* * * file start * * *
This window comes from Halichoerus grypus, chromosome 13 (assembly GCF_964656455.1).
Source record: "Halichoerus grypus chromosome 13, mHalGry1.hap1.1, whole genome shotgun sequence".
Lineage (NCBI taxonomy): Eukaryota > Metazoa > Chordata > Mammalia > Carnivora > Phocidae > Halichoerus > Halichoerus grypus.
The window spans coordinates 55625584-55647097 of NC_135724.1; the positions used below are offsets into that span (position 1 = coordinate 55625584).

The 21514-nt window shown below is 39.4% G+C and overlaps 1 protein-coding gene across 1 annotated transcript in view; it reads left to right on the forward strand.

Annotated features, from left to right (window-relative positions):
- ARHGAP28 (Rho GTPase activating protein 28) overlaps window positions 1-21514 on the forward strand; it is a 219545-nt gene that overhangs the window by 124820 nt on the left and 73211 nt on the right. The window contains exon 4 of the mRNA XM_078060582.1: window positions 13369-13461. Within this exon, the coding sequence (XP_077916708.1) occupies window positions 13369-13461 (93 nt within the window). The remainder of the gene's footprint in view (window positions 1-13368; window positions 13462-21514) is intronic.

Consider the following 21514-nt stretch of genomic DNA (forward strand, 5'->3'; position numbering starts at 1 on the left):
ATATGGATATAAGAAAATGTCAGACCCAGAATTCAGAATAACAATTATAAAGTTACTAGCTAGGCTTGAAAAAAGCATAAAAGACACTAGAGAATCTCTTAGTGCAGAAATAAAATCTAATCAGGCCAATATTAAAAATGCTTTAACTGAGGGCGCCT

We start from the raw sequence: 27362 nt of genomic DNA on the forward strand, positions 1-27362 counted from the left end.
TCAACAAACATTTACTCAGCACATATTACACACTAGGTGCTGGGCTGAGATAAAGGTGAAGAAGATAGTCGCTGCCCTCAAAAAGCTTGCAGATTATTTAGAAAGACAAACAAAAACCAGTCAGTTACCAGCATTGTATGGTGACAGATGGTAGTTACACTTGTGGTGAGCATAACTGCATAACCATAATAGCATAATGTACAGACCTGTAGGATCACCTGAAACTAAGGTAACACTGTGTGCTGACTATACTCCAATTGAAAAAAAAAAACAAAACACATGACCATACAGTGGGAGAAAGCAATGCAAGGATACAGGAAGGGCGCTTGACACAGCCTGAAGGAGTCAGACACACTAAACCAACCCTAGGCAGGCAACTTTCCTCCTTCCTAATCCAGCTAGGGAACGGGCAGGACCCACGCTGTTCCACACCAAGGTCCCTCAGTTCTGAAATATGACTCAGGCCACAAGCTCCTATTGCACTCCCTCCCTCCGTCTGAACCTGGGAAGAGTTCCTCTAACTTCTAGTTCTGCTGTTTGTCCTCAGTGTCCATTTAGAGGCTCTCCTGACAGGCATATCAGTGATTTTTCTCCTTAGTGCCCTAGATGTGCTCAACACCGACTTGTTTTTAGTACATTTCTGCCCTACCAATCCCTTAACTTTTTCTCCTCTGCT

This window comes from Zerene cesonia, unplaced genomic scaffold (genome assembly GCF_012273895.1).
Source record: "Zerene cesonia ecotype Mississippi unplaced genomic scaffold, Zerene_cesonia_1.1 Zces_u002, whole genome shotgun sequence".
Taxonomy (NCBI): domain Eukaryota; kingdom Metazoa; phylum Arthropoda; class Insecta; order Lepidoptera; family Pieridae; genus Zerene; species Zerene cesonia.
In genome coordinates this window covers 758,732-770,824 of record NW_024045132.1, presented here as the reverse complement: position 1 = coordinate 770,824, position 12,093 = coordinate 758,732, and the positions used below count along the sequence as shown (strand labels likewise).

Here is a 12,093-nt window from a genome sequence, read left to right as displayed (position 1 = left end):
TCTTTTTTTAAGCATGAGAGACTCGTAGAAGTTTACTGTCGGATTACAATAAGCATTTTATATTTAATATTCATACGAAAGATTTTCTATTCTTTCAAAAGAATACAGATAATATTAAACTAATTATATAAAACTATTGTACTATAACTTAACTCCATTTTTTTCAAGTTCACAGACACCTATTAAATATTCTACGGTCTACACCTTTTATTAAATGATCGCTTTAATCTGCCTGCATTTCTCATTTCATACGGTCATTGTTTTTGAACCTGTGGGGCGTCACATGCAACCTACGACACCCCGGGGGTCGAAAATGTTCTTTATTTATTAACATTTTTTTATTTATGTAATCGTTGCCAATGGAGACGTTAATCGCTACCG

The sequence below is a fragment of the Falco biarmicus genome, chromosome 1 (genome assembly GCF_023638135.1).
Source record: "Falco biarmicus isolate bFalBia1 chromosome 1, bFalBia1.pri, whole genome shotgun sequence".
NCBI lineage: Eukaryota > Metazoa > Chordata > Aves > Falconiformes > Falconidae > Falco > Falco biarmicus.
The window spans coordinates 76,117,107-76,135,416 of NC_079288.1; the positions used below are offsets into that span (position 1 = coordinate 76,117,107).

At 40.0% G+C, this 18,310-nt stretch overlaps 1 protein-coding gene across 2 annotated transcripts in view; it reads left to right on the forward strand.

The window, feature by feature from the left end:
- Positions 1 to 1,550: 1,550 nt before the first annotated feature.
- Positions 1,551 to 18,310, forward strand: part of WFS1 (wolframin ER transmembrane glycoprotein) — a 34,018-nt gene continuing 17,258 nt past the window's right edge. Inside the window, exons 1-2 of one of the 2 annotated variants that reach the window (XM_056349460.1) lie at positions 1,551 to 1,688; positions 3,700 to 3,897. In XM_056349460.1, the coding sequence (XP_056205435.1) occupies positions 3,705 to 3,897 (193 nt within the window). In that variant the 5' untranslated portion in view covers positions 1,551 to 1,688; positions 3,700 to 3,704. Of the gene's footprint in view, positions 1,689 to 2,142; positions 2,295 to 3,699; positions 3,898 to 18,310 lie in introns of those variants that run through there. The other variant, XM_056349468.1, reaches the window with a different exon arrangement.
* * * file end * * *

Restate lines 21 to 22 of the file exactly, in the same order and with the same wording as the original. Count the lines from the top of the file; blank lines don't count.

The window spans coordinates 76,117,107-76,135,416 of NC_079288.1; the positions used below are offsets into that span (position 1 = coordinate 76,117,107).

At 40.0% G+C, this 18,310-nt stretch overlaps 1 protein-coding gene across 2 annotated transcripts in view; it reads left to right on the forward strand.